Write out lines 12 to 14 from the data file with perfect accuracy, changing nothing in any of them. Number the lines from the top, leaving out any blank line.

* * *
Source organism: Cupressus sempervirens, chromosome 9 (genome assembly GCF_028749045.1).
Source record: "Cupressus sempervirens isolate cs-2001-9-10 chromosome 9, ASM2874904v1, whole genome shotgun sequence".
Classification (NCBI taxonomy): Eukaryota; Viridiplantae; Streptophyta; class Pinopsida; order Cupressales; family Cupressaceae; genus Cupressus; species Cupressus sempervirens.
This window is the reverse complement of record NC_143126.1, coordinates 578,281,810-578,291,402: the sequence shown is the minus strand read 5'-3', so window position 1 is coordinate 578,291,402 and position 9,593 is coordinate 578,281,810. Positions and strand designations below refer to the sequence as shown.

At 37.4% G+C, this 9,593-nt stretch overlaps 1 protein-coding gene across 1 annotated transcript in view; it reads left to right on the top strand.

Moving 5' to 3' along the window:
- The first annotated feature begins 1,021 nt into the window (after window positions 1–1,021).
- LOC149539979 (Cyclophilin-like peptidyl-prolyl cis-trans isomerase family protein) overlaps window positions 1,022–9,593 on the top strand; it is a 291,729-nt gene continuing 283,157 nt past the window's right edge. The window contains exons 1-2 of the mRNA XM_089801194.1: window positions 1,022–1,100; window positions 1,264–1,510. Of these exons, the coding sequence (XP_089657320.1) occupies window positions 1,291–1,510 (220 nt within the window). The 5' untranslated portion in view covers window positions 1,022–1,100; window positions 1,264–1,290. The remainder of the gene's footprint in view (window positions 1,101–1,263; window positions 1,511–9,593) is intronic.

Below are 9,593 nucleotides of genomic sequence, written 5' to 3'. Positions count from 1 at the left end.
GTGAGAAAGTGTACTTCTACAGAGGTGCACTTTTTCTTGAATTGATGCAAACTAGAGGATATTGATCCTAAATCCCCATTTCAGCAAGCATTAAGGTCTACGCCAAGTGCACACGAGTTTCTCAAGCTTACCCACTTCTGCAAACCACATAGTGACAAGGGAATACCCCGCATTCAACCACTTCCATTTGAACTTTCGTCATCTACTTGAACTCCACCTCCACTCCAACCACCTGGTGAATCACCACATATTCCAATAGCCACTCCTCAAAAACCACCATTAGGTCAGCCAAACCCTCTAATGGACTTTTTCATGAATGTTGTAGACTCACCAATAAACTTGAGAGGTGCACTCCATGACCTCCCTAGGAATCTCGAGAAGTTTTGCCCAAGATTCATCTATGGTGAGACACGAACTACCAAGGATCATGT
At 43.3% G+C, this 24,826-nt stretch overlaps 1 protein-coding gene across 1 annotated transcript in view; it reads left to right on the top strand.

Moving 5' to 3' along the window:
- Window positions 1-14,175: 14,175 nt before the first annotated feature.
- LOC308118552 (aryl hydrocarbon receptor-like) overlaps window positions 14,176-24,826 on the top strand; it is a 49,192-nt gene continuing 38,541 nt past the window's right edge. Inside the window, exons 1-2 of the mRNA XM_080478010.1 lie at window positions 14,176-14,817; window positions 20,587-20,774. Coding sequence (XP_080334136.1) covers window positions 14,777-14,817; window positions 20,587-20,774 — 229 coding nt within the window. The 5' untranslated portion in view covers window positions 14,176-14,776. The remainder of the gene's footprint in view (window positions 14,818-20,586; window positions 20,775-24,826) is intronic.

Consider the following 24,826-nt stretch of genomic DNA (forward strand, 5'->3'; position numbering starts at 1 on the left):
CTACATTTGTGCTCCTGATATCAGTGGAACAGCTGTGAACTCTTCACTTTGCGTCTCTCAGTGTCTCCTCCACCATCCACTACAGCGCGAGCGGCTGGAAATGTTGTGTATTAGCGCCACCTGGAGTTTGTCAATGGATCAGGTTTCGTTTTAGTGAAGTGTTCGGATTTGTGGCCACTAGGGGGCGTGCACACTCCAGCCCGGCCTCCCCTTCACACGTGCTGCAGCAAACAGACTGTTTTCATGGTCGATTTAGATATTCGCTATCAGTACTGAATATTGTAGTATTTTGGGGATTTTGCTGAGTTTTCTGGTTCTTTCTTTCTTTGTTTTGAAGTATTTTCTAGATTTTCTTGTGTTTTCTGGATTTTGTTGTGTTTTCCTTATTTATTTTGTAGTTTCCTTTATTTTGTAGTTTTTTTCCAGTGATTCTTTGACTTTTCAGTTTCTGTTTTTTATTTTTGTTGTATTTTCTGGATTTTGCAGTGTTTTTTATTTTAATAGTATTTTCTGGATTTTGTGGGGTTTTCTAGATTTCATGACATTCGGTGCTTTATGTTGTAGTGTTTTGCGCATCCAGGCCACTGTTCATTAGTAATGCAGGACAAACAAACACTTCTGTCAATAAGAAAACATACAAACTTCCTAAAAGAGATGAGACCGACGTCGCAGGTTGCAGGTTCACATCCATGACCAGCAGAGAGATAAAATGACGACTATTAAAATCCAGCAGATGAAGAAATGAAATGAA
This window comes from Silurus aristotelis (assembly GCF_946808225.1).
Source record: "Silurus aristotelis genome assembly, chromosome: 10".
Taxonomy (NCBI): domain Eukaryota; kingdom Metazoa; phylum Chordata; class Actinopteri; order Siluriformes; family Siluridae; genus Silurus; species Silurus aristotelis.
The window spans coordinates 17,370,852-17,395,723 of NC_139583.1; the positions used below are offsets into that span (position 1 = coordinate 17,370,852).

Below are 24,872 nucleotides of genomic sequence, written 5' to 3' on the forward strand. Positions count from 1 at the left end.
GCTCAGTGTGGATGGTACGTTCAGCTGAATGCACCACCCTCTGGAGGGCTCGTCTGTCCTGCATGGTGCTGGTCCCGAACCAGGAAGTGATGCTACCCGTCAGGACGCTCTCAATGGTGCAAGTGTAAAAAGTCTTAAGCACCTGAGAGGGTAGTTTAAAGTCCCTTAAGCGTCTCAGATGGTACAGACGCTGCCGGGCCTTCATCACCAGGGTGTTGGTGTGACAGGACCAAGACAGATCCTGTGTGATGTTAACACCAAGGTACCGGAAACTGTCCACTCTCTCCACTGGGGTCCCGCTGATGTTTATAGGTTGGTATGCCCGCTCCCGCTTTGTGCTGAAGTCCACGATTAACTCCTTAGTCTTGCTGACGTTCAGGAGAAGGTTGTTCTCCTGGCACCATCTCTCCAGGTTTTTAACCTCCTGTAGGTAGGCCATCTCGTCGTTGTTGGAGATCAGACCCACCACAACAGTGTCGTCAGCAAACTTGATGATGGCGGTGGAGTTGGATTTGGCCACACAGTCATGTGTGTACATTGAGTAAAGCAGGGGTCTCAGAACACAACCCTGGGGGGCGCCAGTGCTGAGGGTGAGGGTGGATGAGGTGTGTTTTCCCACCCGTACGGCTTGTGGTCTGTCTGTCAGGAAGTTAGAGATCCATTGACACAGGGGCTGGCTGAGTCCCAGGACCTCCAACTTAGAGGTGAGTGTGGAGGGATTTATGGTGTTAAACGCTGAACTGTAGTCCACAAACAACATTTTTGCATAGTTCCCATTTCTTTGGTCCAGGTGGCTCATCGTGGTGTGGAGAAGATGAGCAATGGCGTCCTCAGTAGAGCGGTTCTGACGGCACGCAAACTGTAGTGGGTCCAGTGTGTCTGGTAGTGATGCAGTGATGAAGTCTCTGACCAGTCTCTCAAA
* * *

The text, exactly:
Moving 5' to 3' along the window:
- Window positions 1-14,175: 14,175 nt before the first annotated feature.
- LOC308118552 (aryl hydrocarbon receptor-like) overlaps window positions 14,176-24,826 on the top strand; it is a 49,192-nt gene continuing 38,541 nt past the window's right edge. Inside the window, exons 1-2 of the mRNA XM_080478010.1 lie at window positions 14,176-14,817; window positions 20,587-20,774. Coding sequence (XP_080334136.1) covers window positions 14,777-14,817; window positions 20,587-20,774 — 229 coding nt within the window. The 5' untranslated portion in view covers window positions 14,176-14,776. The remainder of the gene's footprint in view (window positions 14,818-20,586; window positions 20,775-24,826) is intronic.